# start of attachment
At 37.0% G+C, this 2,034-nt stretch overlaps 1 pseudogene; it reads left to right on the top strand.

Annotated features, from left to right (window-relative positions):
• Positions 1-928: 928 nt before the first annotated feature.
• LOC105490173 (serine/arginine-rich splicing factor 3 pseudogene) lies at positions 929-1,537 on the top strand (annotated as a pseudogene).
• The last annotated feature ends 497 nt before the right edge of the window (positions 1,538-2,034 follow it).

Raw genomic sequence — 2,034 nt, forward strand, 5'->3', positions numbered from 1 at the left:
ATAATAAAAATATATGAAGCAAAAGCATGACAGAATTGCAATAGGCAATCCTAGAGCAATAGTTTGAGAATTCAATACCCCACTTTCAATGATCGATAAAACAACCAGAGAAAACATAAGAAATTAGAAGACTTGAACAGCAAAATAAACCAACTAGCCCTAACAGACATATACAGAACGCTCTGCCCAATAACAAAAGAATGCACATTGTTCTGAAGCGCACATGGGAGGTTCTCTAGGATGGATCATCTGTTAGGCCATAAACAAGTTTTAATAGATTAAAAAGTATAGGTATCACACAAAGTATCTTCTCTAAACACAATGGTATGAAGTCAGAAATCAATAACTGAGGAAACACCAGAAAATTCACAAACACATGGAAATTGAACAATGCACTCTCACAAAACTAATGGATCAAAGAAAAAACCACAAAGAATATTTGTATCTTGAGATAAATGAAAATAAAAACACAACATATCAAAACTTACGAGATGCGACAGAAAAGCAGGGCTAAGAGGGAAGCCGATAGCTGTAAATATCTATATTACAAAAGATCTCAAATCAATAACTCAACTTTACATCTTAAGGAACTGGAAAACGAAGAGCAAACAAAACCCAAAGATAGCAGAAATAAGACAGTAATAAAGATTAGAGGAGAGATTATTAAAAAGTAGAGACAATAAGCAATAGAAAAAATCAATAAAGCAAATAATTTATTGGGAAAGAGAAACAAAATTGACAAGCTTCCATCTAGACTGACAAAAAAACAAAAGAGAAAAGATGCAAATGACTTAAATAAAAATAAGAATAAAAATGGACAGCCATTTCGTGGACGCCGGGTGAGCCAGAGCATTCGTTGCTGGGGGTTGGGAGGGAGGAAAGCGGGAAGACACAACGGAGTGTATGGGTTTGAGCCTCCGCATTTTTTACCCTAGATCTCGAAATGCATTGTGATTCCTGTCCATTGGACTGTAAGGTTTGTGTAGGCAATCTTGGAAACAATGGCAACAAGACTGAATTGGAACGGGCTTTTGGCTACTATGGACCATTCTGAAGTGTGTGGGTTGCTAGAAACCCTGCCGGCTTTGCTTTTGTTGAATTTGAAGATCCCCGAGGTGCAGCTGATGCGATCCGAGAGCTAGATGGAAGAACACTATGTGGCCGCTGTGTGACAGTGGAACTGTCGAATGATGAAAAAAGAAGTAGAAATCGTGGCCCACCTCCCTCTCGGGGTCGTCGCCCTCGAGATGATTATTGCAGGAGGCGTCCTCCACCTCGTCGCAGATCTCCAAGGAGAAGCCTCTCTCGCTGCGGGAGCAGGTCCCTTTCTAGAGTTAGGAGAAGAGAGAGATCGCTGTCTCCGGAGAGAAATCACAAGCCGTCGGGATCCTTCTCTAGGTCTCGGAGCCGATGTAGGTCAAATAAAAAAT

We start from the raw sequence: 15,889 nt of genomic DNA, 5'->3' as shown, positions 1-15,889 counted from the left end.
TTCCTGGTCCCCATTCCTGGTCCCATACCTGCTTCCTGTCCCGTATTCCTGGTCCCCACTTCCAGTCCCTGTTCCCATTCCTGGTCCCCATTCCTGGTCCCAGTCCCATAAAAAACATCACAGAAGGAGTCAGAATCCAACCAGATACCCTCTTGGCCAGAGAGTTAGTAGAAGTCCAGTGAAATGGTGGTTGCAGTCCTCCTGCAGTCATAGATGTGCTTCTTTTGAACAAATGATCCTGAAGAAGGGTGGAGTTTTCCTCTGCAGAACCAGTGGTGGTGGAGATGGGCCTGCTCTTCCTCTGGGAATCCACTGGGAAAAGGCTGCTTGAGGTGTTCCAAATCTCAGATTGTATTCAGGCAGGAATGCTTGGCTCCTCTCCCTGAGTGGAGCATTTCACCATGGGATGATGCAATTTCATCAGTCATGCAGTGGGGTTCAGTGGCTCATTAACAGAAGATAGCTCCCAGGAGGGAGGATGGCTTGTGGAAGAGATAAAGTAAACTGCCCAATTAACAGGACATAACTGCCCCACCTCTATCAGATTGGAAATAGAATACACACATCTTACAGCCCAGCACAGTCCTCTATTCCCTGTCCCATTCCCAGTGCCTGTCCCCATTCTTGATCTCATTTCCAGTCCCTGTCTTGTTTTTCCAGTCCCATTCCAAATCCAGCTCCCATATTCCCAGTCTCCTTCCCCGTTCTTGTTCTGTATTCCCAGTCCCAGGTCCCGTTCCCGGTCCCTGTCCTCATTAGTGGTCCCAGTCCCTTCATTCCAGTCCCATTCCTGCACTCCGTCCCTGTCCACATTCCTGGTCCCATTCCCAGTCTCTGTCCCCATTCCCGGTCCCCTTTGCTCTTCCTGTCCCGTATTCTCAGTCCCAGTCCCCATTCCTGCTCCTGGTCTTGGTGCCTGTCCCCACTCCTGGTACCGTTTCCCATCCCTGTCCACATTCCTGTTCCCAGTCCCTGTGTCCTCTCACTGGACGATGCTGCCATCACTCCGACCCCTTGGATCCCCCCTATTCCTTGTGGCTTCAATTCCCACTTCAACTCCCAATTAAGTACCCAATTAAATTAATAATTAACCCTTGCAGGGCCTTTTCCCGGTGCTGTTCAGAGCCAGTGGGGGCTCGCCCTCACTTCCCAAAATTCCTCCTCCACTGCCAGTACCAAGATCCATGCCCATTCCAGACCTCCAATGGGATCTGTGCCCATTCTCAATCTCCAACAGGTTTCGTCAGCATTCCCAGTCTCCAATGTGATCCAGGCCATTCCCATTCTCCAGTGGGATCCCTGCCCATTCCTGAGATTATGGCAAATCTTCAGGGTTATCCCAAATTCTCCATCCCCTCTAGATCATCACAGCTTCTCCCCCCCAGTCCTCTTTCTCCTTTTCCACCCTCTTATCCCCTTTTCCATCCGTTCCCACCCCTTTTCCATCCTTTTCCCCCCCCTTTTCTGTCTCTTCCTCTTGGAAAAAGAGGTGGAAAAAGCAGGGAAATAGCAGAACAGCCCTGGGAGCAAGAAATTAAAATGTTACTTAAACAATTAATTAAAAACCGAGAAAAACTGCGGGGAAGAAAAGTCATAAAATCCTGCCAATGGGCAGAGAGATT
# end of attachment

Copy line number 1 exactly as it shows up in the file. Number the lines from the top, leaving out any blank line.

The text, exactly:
At 37.0% G+C, this 2,034-nt stretch overlaps 1 pseudogene; it reads left to right on the top strand.